This was a book of two halves for me. The first half starts off with a relocation to Paris from the coast and the obsession with yet another female. After Gilberte in volume 1 and Albertine in volume 2, the narrator now pursues the Duchesse de Guermantes. I thought he’d grow out of this kind of compulsive behaviour by now but no, he’s at it again.
As this volume progresses, it becomes clear that it is not an obsession with the female form per se that has our narrator staking out this woman in all weathers. Rather it is a combination of her sex and the fact that she is, as far as he’s concerned when the volume opens, one step down from divinity due to her social rank.
But, cleverly (although very laboriously for me) the true nature of the Guermantes set and their ilk are revealed as little more than a facade of social obligation. By the end of the volume, although the narrator has managed to inveigle his way into the set himself, he is entirely
disenchanted with the lot of them. This disenchantment is the result of a 400-page dinner party, during which, one by one those he admires reveal enough of their true natures to his piercing observation that he sees through them all.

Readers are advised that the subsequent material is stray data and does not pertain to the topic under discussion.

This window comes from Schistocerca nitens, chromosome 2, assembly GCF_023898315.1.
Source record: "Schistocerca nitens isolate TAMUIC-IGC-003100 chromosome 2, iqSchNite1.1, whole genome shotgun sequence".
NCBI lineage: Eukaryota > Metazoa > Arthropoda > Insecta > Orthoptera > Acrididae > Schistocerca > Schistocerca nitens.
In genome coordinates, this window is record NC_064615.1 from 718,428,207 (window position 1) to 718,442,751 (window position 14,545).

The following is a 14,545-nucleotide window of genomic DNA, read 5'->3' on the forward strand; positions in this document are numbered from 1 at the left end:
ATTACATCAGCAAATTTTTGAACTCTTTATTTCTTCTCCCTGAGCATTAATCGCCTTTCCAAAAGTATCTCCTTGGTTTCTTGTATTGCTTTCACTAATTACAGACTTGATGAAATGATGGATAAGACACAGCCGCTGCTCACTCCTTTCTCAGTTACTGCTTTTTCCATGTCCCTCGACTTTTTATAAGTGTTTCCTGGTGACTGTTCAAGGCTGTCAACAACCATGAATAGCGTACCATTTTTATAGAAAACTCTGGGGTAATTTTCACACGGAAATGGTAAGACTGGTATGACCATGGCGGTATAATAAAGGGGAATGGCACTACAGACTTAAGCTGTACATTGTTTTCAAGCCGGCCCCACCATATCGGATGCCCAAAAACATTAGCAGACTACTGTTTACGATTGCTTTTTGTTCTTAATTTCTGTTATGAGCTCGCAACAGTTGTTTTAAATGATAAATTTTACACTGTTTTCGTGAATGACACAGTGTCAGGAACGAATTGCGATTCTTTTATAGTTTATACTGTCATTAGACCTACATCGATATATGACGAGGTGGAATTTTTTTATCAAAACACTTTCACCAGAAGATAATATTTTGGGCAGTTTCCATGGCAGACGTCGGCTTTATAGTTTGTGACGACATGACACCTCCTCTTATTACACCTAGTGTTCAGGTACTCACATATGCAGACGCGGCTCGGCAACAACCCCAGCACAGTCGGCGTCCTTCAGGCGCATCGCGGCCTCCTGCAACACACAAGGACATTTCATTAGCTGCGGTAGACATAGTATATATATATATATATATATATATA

That’s the half of the novel I found hardest coming, as it did so, after a first half with some notable events including the loss of a close member of the family in quite a moving rendition of grief.
So, I’ll consider the latter half a literary necessity. I can see how it verges on satire as the narrator gradually reveals the sham society that the so-called elite revel in. This is where, for me, Proust’s verbosity made for turgid prose. I know, shoot me on sight for saying so, but I honestly wish he’d just get to the point sometimes. Oh, and if you tackle this and the next volume, do make sure you read up on the Dreyfuss affair or you won’t have a clue what they’re all talking about.
Over halfway and glad it’s all downhill from here…
As Proust intended this to be a single novel, I won’t be rating In Search of Lost Time until the final volume